Belarusian authorities to boost economy by reducing social protection
The Belarusian authorities have been prompted to initiate a discussion in the Belarusian society about introducing highly unpopular measures in order to relieve tension and to find a compromising solution. The state is aimed at seeking ways to optimize the existing socio-economic model and boost economic development by cutting state social guarantees. Anyway, measures proposed by the states do not envisage structural economic reforms or reduced state control of the economy.
Assistant to the president and PhD in economy Kyrill Rudy published an article in the Belarusian Economic Review, in which he explained why the retirement age should be raised and maternity leave reduced.
The Belarusian authorities launched a major campaign aiming to prepare public opinion for the inevitability of unpopular decisions, such as increasing the retirement age and reducing maternity leave. Statements by some high level officials, including the president indicate that the principled decision has already been made. So the authorities are set to discuss the timing for introducing such measures and suitable compensation mechanisms.
Both, independent and state pollsters have confirmed the extreme unpopularity among the population of the idea of raising the retirement age, which is likely to lead to enhanced protest moods. However, state pollsters from the Sociology Institute at the National Academy of Sciences said that poll results revealed that people "have the understating of the fact that the retirement age will be risen any way".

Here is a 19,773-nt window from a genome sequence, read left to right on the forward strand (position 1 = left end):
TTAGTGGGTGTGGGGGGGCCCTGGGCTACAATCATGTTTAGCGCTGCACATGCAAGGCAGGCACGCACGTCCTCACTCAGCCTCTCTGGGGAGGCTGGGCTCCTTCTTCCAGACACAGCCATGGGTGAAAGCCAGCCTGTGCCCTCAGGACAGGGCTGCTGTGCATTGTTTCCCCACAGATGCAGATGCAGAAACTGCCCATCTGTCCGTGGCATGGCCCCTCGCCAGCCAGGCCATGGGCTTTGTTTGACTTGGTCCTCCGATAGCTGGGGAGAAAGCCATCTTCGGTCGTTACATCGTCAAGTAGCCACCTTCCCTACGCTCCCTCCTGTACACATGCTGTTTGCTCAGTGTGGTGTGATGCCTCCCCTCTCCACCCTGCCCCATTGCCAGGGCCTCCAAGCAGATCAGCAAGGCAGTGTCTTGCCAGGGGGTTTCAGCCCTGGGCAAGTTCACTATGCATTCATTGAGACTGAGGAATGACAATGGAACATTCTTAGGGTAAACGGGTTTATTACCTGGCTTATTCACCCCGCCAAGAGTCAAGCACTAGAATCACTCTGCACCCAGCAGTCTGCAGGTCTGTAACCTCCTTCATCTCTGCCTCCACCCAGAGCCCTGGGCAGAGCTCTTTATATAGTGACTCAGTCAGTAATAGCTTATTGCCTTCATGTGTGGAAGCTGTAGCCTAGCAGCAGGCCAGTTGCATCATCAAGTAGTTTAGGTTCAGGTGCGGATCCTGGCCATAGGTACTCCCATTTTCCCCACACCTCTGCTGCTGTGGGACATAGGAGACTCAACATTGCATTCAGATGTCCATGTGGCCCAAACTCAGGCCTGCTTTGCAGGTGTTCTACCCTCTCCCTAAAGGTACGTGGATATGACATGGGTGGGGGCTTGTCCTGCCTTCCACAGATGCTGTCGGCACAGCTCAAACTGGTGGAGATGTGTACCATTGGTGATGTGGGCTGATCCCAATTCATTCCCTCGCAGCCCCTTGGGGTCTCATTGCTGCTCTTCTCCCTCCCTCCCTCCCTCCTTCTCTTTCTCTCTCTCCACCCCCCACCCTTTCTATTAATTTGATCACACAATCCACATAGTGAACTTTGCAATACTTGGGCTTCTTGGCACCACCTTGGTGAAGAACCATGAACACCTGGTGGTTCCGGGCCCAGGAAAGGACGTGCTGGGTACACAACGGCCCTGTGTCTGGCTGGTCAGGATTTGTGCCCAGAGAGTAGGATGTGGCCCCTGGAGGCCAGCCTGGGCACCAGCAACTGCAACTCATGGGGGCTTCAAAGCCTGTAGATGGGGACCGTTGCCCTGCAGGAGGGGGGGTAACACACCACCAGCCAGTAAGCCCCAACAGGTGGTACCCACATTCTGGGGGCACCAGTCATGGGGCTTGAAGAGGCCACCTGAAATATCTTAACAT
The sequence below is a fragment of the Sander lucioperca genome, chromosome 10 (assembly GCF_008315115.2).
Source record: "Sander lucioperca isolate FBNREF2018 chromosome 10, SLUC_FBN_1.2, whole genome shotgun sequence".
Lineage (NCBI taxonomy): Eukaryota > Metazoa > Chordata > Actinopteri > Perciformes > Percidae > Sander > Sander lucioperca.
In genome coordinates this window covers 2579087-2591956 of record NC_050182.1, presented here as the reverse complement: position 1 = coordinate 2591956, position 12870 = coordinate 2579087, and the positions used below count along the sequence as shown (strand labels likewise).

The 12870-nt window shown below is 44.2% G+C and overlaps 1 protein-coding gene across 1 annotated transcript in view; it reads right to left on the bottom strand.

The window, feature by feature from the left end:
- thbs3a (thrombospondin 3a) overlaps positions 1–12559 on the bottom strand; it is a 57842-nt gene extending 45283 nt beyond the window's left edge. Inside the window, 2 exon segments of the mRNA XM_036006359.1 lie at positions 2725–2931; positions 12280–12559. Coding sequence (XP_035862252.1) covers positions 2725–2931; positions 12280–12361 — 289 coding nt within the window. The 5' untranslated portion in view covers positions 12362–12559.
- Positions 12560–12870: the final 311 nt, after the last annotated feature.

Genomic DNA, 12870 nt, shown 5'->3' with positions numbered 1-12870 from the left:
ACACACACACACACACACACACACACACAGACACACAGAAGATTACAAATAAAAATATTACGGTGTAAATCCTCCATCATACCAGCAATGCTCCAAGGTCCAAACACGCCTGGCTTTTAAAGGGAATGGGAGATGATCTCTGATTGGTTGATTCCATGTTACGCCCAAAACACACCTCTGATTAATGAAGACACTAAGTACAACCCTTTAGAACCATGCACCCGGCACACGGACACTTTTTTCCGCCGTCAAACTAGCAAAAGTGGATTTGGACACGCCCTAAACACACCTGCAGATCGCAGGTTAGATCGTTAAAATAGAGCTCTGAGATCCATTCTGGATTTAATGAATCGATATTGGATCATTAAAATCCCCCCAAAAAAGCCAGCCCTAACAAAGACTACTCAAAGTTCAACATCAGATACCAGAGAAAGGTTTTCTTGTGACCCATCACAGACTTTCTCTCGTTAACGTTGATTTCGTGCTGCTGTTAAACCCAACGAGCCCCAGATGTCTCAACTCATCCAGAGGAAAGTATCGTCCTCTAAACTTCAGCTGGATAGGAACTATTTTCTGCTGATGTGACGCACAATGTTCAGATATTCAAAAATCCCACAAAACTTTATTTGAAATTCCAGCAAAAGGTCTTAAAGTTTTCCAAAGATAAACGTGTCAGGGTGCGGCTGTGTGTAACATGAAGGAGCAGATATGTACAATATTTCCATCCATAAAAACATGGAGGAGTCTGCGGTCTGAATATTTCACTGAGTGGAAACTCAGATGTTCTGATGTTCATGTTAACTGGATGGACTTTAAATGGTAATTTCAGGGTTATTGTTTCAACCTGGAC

The authorities lack a comprehensive anti-crisis programme and a roadmap for socio-economic reforms, which results in low support from society. Assistant to the President and PhD in economy Kirill Rudy in his article explained the need for raising the retirement age and shortening maternity leave as probable factors of economic growth in the near future and in the five-year period.
Unpopular initiatives by the authorities to raise the retirement age and reducing maternity leave have caused a debate in the expert community and the opposition, dividing them in their assessments of the authorities’ initiatives.
Some independent media reporters have supported the state in its endeavor to cut social guarantees to the population, seeing it as an element of reforming the existing socio-economic model. However, they think it is unnecessary or even harmful for the authorities to consult with the population, where paternalistic attitudes dominate. Other independent analysts and opposition leaders are critical of the authorities’ unpopular action and hope to raise their ratings with populist rhetoric.
In addition, the government does not have a holistic view of the country’s further development, and demonstrates a desire to maintain the existing socio-economic model in a shortened form. In recent years, the authorities were only reducing social obligations to the population, without liberalization and structural economic reforms.
Currently, the authorities seek to lower tension in society over reduced state’s social guarantees, while preserving the state monopoly in the economy.
It is very likely that the final decision about increasing the retirement age and reducing maternity leave, as well as the amount of state compensation for people’s losses may be adopted within a few months of an "outreach" campaign and after the parliamentary elections.
image - ctv.by
President Lukashenka has met with the head of Chechnya Ramzan Kadyrov, who visited Minsk and the Minsk Automobile Plant. Minsk has always sought to have independent links with Russian regional elites, partially, to compensate for the Kremlin's diminishing interest in Belarus. In recent years, Belarus’ contacts with the Russian regions have been extremely intense. However, with some leaders of Russian regions, primarily heads of large republics, communication was more difficult to build. As many analysts in Minsk suggested, Minsk could regard contacts between President Lukashenka and the head of Chechnya as an additional communication channel for relieving tension in relations with the Kremlin. However, most likely, a trusting relationship with Kadyrov is a value for Minsk as such, provided Kadyrov’s broad business and political interests, and a high degree of autonomy for the Chechen leader from the Kremlin.